Adapting an Android Phone Application to Be Used on a Tablet
In Chapter: Designing a successful Application
Author: Pratik Rupwal ('prupwal')
I have developed an application for my smart phone. Is there a way to run it gracefully on a tablet without any significant changes to my code?
Following a few guidelines for porting a smartphone application to a tablet makes the application appear graceful on tablet.
Assuming that you have android SDK installed on your computer, follow these instructions,
1. Launch the Android SDK and AVD Manager and install the following:
a. SDK Platform Android 3.0
b. Android SDK Tools, revision 10
c. Android SDK Platform-tools, revision 3
d. Documentation for Android SDK, API 11
e. Samples for SDK API 11
2. Create an AVD for a tablet-type device, if you do not have an actual device yet. Set the target to "Android 3.0" and the skin to "WXGA" (the default skin).
3. Open your manifest file and update the uses-sdk element to set android:targetSdkVersion to "11". For example:
<manifest ... >
<application ... >
By targeting the Android 3.0 platform, the system automatically applies the holographic theme to each activity when your application runs on an Android 3.0 device. The holographic theme provides a new design for widgets, such as buttons and text boxes, and new styles for other visual elements. This is the standard theme for applications built for Android 3.0, so your application will look and feel consistent with the system and other applications when it is enabled.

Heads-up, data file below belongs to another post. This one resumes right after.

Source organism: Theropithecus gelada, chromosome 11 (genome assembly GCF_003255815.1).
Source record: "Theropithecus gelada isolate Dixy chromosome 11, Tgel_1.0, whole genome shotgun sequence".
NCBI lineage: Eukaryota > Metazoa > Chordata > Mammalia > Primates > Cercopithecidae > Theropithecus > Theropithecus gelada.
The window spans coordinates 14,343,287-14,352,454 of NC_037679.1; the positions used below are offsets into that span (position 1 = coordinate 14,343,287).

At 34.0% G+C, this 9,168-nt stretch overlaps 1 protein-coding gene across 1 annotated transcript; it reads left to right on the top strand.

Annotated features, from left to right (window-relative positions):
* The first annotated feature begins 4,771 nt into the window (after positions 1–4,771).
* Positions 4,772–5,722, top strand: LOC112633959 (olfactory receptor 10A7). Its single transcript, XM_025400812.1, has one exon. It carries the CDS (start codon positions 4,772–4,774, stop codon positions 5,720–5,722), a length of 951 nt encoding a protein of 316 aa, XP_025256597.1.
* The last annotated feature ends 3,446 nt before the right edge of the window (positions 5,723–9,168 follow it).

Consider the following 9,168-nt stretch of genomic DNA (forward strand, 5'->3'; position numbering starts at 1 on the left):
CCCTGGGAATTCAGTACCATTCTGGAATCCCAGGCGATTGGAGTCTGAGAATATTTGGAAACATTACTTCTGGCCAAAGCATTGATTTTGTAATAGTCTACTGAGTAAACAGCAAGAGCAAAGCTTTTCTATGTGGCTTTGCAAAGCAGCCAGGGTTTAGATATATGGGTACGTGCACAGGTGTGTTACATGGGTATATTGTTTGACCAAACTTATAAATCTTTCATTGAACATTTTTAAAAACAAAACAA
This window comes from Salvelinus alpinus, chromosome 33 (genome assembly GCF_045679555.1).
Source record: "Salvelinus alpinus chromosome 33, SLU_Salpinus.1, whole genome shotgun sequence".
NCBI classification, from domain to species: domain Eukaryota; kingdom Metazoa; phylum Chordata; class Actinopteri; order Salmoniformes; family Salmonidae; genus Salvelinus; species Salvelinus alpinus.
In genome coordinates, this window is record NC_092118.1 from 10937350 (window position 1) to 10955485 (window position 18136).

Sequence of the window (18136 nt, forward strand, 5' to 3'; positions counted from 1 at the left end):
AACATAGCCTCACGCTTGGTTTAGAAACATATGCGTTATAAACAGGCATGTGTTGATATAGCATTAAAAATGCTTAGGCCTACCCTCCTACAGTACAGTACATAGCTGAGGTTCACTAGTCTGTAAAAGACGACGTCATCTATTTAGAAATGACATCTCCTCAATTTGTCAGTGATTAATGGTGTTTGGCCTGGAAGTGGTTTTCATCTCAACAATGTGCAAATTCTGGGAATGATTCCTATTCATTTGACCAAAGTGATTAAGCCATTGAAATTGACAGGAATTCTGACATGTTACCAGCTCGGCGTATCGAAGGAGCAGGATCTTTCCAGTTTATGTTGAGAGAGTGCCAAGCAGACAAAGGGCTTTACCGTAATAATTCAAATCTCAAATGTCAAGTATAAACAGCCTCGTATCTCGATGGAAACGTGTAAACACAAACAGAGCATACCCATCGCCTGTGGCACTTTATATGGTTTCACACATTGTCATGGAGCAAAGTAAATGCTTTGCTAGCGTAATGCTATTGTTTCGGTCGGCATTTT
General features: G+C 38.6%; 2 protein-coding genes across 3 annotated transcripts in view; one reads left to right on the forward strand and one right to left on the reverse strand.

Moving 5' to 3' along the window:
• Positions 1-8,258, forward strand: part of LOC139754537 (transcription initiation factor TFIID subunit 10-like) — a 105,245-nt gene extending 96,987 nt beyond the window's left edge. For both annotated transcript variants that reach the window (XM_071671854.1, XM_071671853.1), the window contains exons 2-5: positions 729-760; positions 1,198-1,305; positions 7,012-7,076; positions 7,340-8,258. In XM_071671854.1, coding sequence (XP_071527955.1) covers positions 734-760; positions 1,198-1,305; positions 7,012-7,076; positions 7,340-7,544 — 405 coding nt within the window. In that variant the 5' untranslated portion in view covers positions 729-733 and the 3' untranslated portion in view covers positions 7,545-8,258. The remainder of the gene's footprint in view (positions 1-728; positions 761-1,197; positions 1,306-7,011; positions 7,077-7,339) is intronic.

4. Build your application against the same version of the Android platform you have been using previously (such as the version declared in your android:minSdkVersion), but install it on the Android 3.0 AVD. (You should not build against Android 3.0 unless you are using new APIs.) Repeat your tests to be sure that your user interface works well with the holographic theme.
1. Landscape layout: The "normal" orientation for tablet-type devices is usually landscape (wide), so you should be sure that your activities offer a layout that's optimized for a wide viewing area.
2. Button position and size: Consider whether the position and size of the most common buttons in your UI make them easily accessible while holding a tablet with two hands. In some cases, you might need to resize buttons, especially if they use "wrap_content" as the width value. To enlarge the buttons, if necessary, you should either: add extra padding to the button; specify dimension values with dp units; or use android:layout_weight when the button is in a linear layout. Use your best judgment of proportions for each screen size-you don't want the buttons to be too big, either.
3. Font sizes: Be sure your application uses sp units when setting font sizes. This alone should ensure a readable experience on tablet-style devices, because it is a scale-independent pixel unit, which will resize as appropriate for the current screen configuration. In some cases, however, you still might want to consider larger font sizes for extra-large configurations.